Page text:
The word omni is a latin prefix which means “all” or “every.” Growing up as a catholic in a Spanish speaking country, I heard the word omni mostly used in relation to divine attributes, not achievable by mere mortals: omnipresent, omniscient, omnipotent, et al. Solemn words which sounded to me perhaps a bit pretentious. Nowadays however, working in the retail industry, I hear the prefix omni far more often and in a rather different context. The term omni-channel is everywhere. It is normally used to convey how new capabilities for sales channels should not only not be looked at in isolation across channel (which the prefix multi already provided) but holistically, as part of a collective whole that covers “all” and “every” channel.
Most traditional retailers in the 90’s increased their number of sales channels separating entities for both business and technical reasons. The thinking was about e-commerce vs stores, direct vs indirect and so on, and that permeated the way operations grew, as well as the design of the systems that underpinned them. Customers outgrew this way of thinking, if indeed it ever existed in the mind of the consumer. Now they look to engage with brands in whichever way is most effective leaving retailers to focus on providing a consistent experience across all points of interaction.
Today capabilities such as click and collect, location aware customer mobile apps, and integrated social media clienteling are almost expected, and brands need to race to not fall behind.
No #1 – When looking at omni-channel strategies it is very hard to not be tempted to scrap your old systems and start new all over again. At the core of your foundation is product, stock, promotion, and customer. Bringing new omni-designed systems to each of those entities takes a substantial investment of capital and man power. In the meantime, you have to continue trading on the old systems and run the business. Among your old systems there are also many lessons learned and unique experiences carved out of running your operations. Some of these are clear differentiators of your unique brand or business model which you will still need to migrate to any new systems. A change of this magnitude, even if conceptually very attractive, is hard to execute.
No #2 – The other option, perhaps even more tempting, is looking for the quick win—that one capability that can be delivered this quarter or next and can be reported back as introduction or proof of omni-channel. This is additional functionality that can be developed by creating another layer of complexity without introducing change in the existing systems. It can also be identified as one that requires no or minimal integration with legacy systems.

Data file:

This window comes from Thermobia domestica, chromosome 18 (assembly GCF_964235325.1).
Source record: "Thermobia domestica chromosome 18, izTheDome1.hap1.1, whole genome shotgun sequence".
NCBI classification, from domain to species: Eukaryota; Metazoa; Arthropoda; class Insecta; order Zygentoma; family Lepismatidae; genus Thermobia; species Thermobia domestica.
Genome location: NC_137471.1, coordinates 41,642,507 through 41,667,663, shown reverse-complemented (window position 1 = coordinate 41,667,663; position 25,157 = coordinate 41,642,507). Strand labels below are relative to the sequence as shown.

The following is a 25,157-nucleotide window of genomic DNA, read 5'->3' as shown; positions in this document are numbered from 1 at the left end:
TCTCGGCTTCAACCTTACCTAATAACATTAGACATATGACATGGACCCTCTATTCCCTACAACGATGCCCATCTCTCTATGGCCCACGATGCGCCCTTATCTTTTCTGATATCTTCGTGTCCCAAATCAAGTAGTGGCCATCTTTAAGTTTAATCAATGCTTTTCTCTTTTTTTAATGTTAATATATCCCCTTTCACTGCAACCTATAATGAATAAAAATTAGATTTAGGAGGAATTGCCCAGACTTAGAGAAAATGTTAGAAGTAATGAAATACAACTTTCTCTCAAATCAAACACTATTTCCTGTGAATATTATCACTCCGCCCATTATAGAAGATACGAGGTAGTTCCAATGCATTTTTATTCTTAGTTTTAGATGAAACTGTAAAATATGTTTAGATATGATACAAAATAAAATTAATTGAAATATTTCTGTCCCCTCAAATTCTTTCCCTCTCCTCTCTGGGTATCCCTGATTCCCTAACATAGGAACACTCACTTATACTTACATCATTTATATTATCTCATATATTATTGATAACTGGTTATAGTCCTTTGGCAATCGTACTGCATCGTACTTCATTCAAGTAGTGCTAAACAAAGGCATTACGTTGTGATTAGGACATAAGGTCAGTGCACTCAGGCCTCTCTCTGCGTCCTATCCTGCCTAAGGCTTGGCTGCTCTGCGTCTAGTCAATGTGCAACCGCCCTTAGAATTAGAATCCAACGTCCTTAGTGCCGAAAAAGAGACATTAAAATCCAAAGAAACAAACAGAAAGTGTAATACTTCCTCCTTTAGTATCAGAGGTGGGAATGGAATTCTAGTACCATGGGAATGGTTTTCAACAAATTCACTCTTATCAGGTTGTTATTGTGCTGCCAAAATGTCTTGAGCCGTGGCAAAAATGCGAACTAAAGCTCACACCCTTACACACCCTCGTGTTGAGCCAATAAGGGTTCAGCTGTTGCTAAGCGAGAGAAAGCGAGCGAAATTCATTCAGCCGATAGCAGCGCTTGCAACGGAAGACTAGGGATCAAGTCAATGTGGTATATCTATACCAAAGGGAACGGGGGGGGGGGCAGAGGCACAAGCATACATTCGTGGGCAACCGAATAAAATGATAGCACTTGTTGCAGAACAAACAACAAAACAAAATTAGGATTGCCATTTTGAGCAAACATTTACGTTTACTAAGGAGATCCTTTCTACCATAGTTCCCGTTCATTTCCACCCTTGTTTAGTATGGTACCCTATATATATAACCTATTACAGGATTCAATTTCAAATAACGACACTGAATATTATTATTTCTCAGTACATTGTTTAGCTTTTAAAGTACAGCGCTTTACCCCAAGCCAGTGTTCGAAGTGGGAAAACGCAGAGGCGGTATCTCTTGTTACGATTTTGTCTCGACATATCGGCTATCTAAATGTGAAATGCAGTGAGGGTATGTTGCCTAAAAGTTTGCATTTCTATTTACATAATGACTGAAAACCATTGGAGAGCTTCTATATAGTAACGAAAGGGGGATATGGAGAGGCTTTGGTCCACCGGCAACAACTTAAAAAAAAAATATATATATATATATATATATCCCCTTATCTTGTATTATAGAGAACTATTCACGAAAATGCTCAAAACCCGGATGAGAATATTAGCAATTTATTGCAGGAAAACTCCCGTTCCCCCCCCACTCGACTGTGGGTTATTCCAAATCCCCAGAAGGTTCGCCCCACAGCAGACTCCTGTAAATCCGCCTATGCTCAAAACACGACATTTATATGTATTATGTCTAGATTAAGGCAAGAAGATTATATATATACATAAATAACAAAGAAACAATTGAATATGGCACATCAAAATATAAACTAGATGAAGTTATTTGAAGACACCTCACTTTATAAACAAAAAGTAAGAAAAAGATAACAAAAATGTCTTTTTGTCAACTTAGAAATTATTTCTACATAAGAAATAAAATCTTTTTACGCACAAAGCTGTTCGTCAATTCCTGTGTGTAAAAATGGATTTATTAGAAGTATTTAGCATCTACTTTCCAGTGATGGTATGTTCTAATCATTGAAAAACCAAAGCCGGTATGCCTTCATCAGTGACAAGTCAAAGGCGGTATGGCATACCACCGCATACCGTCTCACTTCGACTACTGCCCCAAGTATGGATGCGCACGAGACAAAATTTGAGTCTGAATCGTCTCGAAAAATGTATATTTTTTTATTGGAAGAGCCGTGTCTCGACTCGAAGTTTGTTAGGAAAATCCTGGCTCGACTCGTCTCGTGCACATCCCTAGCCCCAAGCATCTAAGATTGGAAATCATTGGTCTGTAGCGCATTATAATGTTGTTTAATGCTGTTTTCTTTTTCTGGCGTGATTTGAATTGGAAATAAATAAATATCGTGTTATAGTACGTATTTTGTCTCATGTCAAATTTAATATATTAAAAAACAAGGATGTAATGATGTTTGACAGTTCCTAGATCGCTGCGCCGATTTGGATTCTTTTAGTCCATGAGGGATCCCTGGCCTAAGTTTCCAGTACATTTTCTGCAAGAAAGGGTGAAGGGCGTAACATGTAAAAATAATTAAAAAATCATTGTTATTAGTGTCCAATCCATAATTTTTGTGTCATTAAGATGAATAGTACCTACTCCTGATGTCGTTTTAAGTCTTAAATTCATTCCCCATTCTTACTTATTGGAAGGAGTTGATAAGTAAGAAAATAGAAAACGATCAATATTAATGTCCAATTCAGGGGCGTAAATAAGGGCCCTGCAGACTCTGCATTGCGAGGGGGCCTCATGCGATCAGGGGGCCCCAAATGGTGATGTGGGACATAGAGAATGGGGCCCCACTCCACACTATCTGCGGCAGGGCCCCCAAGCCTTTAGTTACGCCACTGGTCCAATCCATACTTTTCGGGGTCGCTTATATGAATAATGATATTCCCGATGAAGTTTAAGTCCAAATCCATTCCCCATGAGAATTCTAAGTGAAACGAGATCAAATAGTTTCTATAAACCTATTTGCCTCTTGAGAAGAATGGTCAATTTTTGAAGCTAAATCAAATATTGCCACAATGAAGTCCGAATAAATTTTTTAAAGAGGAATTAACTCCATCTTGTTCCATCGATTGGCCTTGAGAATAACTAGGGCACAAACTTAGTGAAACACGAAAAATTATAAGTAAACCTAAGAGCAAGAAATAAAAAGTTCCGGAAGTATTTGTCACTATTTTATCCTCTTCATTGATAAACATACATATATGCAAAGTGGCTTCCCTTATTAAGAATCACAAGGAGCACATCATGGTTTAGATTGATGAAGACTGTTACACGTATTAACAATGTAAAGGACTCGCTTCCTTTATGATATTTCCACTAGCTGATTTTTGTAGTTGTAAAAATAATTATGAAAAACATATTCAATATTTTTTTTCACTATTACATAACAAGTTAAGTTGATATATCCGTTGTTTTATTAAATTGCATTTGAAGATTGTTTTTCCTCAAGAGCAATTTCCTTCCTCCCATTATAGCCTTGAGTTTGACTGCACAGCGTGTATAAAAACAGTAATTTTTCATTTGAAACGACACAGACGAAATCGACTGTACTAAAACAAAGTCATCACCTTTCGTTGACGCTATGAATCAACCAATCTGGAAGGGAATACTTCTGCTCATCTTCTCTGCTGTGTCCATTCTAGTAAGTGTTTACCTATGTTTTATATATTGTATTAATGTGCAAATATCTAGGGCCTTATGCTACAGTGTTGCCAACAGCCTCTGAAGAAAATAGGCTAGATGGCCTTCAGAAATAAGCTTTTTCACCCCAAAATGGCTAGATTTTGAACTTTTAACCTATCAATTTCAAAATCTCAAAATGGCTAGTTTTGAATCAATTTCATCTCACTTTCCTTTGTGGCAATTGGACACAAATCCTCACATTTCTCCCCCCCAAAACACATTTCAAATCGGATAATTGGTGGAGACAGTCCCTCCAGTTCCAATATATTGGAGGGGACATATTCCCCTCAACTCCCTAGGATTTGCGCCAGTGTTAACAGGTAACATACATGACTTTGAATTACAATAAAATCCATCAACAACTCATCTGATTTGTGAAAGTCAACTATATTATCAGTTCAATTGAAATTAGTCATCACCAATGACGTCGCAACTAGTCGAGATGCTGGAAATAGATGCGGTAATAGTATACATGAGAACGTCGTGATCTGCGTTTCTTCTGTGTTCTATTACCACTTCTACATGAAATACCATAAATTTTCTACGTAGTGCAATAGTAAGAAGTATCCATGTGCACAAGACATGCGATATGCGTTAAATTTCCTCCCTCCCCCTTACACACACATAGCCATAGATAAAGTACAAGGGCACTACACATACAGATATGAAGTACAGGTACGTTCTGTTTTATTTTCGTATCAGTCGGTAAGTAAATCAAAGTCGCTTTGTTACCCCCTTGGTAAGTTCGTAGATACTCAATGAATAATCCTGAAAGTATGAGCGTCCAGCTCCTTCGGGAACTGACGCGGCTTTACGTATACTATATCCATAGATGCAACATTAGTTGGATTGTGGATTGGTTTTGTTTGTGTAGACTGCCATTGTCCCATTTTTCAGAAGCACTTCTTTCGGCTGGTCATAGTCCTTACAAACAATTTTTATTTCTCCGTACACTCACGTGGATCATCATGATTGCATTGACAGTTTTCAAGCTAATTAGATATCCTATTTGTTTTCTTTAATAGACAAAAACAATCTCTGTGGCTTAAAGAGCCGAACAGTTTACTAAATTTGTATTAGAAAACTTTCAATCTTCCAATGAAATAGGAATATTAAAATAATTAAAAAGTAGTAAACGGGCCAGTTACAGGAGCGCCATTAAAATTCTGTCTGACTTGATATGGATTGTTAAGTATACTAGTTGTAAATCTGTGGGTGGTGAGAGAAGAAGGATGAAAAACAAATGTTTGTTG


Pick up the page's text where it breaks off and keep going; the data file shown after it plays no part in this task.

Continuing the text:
This option has a real problem of expectations. Once your customer interacts with the new service its limitations quickly become obvious. Success can be worse than failure for this option, as new capabilities are requested to be built on top of what is there. What starts out simple will prove to be very difficult to maintain with a solution that is not designed to scale.
Between those two options is the real risk of analysis paralysis and not to start anything out of fear of complexity and ultimately failure.
Instead, light the path.
The final option for achieving omni-channel, the one that I typically find myself discussing with retailers, is actually the most difficult one. Omni-channel doesn’t have to be about doing “everything” on one large project or achieving a quick win for a pet initiative. Instead it should be about the setup of a strategy for execution: the creation of a roadmap with incremental achievable steps aligned to a business case.
Discussions on transition architectures and capability milestones might not be the most exciting approach to omni-channel, even if some quick wins are thrown into the plans for good measure. However, this is the best way to avoid any omni-shambles.